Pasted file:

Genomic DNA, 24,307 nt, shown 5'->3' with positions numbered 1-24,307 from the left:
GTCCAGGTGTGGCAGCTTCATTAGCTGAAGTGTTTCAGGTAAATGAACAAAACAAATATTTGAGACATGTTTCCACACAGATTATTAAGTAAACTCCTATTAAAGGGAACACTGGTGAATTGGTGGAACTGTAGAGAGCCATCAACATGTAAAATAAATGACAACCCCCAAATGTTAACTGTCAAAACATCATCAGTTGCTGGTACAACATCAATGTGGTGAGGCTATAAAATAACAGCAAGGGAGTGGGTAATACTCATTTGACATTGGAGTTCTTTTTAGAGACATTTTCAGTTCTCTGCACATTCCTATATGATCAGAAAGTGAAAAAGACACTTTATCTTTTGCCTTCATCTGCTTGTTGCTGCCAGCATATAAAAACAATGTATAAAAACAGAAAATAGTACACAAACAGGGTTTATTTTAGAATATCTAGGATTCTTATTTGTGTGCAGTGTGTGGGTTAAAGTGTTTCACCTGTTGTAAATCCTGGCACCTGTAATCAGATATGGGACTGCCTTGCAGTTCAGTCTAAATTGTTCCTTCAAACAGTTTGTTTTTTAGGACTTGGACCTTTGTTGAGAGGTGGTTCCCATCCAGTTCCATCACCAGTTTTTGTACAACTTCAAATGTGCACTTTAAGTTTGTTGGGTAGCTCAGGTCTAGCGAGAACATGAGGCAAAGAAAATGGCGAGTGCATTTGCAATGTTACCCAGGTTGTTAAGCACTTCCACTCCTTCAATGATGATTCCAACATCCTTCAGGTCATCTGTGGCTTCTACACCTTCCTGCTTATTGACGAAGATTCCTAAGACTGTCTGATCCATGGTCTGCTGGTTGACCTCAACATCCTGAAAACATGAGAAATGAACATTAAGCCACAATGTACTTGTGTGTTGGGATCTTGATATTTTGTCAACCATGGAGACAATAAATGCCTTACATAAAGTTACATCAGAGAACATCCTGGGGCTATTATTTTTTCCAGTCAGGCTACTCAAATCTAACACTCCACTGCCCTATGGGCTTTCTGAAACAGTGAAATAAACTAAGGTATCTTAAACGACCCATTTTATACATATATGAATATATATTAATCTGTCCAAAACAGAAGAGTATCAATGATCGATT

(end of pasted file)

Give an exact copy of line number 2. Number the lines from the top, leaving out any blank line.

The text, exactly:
GTCCAGGTGTGGCAGCTTCATTAGCTGAAGTGTTTCAGGTAAATGAACAAAACAAATATTTGAGACATGTTTCCACACAGATTATTAAGTAAACTCCTATTAAAGGGAACACTGGTGAATTGGTGGAACTGTAGAGAGCCATCAACATGTAAAATAAATGACAACCCCCAAATGTTAACTGTCAAAACATCATCAGTTGCTGGTACAACATCAATGTGGTGAGGCTATAAAATAACAGCAAGGGAGTGGGTAATACTCATTTGACATTGGAGTTCTTTTTAGAGACATTTTCAGTTCTCTGCACATTCCTATATGATCAGAAAGTGAAAAAGACACTTTATCTTTTGCCTTCATCTGCTTGTTGCTGCCAGCATATAAAAACAATGTATAAAAACAGAAAATAGTACACAAACAGGGTTTATTTTAGAATATCTAGGATTCTTATTTGTGTGCAGTGTGTGGGTTAAAGTGTTTCACCTGTTGTAAATCCTGGCACCTGTAATCAGATATGGGACTGCCTTGCAGTTCAGTCTAAATTGTTCCTTCAAACAGTTTGTTTTTTAGGACTTGGACCTTTGTTGAGAGGTGGTTCCCATCCAGTTCCATCACCAGTTTTTGTACAACTTCAAATGTGCACTTTAAGTTTGTTGGGTAGCTCAGGTCTAGCGAGAACATGAGGCAAAGAAAATGGCGAGTGCATTTGCAATGTTACCCAGGTTGTTAAGCACTTCCACTCCTTCAATGATGATTCCAACATCCTTCAGGTCATCTGTGGCTTCTACACCTTCCTGCTTATTGACGAAGATTCCTAAGACTGTCTGATCCATGGTCTGCTGGTTGACCTCAACATCCTGAAAACATGAGAAATGAACATTAAGCCACAATGTACTTGTGTGTTGGGATCTTGATATTTTGTCAACCATGGAGACAATAAATGCCTTACATAAAGTTACATCAGAGAACATCCTGGGGCTATTATTTTTTCCAGTCAGGCTACTCAAATCTAACACTCCACTGCCCTATGGGCTTTCTGAAACAGTGAAATAAACTAAGGTATCTTAAACGACCCATTTTATACATATATGAATATATATTAATCTGTCCAAAACAGAAGAGTATCAATGATCGATT